Encoding Files with uuencode
You'll use encoding whenever you're sending a binary file (a nontext file) through email or posting one to a newsgroup. Although many email programs and news readers will take care of encoding for you (and, therefore, you won't need to mess with the information here), you may occasionally need to do it yourself.
Files must be encoded so that they can pass through Internet email and news gateways unscathed. If you don't encode a file and your program doesn't do it for you, the file will arrive as a bunch of unusable gibberish (because the gateways assume that all text passing through uses 7-bit words (bytes), while binary files use 8-bit words, thus binary files are garbled). To prevent gibberish, just uuencode your files before you send them along, as shown in Code Listing 13.1.
Code Listing 13.1. Use uuencode to encode files and, optionally, to redirect the output to disk.
[ejr@hobbes compression]$ ls Folder bigfile.uuefolderzip.zip home.gz.uue Zipadeedoodah file1.htm fortunes1.txt newzip.zip bigfile.gz file2.html fortunes1.zip ournewhouse.jpg bigfile.new.gz folder.tar gzip temp [ejr@hobbes compression]$ uuencode ournewhouse.jpg ourhouse.jpg > house.uue [ejr@hobbes compression]$ head house.uue begin 664 ourhouse.jpg M"<@>H@("'@("'@("'@("'@("'@("'@("'@("'@("'@("'@("'@("'@("'@(" M("'@4F%N9&]M(%5.25@@1F]R='5N97,A"@H*"@I)9B!Y;W4G<F4@;F]T('!A M<G0@;V8@=&AE('-O;'5T:6]N+"!Y;W4G<F4@<&%R="!O9B!T:&4@<')E8VEP M:71A=&4N"@H*"@I4:&4@;VYL>2!R96%L;'D@9V]O9"!P;&%C92!T;R!B=7D@ M;'5M8F5R(&ES(&%T(&$@<W1O<F4@=VAE<F4@=&AE(&QU;6)E<@IH87,@86QR M96%D>2!B965N(&-U="!A;F0@871T86-H960@=&]G971H97(@:6X@=&AE(&9O M<FT@;V8@9G5R;FET=7)E+'IF:6YI<VAE9"P@86YD('!U="!I;G-I9&4@8F]X M97,N"B'@("'@("'@("'@("'@("'M+2!$879E($)A<G)Y+"'B5&AE(%1A;6EN M9R!O9B!T:&4@4V-R97<B"@H*"@HB1&ES8V\@:7,@=&\@;75S:6,@=VAA="!% [ejr@hobbes compression]$
To encode a file using uuencode:
uuencode ournewhouse.jpg ourhouse.jpg house.uue
At the shell prompt, type uuencode followed by
The name of the unencoded file (ournewhouse.jpg, in this case).
The name you want the (eventually) unencoded file to have (ourhouse.jpg).
A command to redirect the output to a new filename (> house.uue). You add this bit so the file will be saved on disk and not displayed on the screen instead. We've used the .uue extension so we'll more easily remember that the file is uuencoded.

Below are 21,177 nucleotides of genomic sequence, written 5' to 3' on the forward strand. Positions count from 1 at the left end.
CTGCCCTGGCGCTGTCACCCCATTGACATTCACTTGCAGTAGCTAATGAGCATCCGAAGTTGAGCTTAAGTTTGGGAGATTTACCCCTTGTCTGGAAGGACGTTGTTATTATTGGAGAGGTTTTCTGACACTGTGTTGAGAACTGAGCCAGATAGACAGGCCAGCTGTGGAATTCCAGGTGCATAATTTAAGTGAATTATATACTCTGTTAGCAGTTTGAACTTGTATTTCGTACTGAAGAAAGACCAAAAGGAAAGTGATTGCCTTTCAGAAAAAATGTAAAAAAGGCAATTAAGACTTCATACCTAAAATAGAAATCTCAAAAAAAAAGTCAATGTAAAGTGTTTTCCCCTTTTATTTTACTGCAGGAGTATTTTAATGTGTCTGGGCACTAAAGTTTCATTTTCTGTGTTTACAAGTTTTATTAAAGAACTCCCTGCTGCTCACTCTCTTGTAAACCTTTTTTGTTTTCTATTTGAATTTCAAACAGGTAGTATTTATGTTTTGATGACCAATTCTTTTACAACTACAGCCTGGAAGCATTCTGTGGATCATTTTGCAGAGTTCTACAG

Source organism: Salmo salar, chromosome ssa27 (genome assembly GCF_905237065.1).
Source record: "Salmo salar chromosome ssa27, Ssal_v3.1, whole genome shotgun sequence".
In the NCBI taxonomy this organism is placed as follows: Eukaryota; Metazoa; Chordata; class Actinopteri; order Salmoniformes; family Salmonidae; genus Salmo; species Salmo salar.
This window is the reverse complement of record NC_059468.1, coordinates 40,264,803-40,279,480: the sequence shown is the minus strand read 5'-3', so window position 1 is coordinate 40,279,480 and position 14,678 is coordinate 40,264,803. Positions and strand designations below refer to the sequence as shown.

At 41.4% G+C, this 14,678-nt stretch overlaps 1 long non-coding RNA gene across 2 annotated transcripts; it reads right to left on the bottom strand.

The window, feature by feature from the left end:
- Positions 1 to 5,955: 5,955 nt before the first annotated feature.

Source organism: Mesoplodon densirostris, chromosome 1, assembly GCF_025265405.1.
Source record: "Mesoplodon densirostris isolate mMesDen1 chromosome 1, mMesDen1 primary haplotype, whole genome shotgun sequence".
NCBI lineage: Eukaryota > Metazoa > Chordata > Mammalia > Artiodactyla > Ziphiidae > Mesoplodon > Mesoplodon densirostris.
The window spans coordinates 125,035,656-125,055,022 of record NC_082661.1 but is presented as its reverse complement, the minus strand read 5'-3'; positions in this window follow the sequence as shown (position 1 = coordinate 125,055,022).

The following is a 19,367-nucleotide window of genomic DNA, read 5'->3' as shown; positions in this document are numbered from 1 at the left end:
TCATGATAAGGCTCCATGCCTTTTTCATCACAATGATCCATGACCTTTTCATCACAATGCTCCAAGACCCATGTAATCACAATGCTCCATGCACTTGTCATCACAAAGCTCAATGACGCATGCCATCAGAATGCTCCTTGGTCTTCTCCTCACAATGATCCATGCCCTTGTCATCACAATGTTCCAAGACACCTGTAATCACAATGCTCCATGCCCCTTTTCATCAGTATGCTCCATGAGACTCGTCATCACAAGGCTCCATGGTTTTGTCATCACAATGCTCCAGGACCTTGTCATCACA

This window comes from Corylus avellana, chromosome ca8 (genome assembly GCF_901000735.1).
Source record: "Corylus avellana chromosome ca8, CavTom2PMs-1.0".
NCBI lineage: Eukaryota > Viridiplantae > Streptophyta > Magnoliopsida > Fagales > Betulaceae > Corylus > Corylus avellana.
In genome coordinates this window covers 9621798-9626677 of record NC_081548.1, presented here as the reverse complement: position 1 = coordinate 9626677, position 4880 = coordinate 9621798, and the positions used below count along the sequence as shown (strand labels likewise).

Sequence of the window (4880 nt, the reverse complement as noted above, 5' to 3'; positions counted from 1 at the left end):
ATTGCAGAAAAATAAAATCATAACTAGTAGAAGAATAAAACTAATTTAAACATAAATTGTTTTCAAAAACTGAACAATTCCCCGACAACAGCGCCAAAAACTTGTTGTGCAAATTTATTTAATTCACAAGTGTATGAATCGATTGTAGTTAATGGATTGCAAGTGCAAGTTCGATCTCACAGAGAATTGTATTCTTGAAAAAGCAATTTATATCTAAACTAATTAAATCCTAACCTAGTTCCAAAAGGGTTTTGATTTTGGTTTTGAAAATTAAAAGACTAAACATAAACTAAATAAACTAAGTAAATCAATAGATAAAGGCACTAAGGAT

Code Listing 13.1 lists the files in a directory (to verify the name) and then uuencodes the file. Also, notice that it shows what the top of a uuencoded file looks like.
To encode with uuencode and email at once:
uuencode ournewhouse.jpg house.jpg | mail -s "Heres the new picture" email@example.com
At the shell prompt, use uuencode followed by
The name of the unencoded file(ournewhouse.jpg in this case).
The name you want the (eventually) unencoded file to have (house.jpg).
A command to pipe the output (| 'mail -s "Here's the new picture" firstname.lastname@example.org). This mails the file to a specific email address with specific text in the subject line, which the -s flag sets. See Chapter 11 for more about mailing files and mailing from the shell prompt.
Code Listing 13.2 shows this command and gives a glimpse into a uuencoded file.
Code Listing 13.2. You can uuencode and mail all in one step to work more efficiently.
[ejr@hobbes compression]$ uuencode ournewhouse.jpg house.jpg | mail -s "Heres the new picture" email@example.com
If you're sending a file to someone with a MIME-compliant email program, you might try base64 encoding, using uuencode -m. See Chapter 11 for more about email.
A relatively new development on Usenet is to use yEnc (yencoding/ydecoding). Look for yencode and ydecode on your system, or consider installing them if needed. See Chapter 14 for more information about installing software.
Also check out Chapter 11 for information about email programs that will automatically handle attachments, including encoding files for you.
You must (either manually or automatically) encode all binary files (graphics, programs, compressed files, etc.) before emailing them. Plain text (text files, scripts, or HTML documents) don't need to be encoded.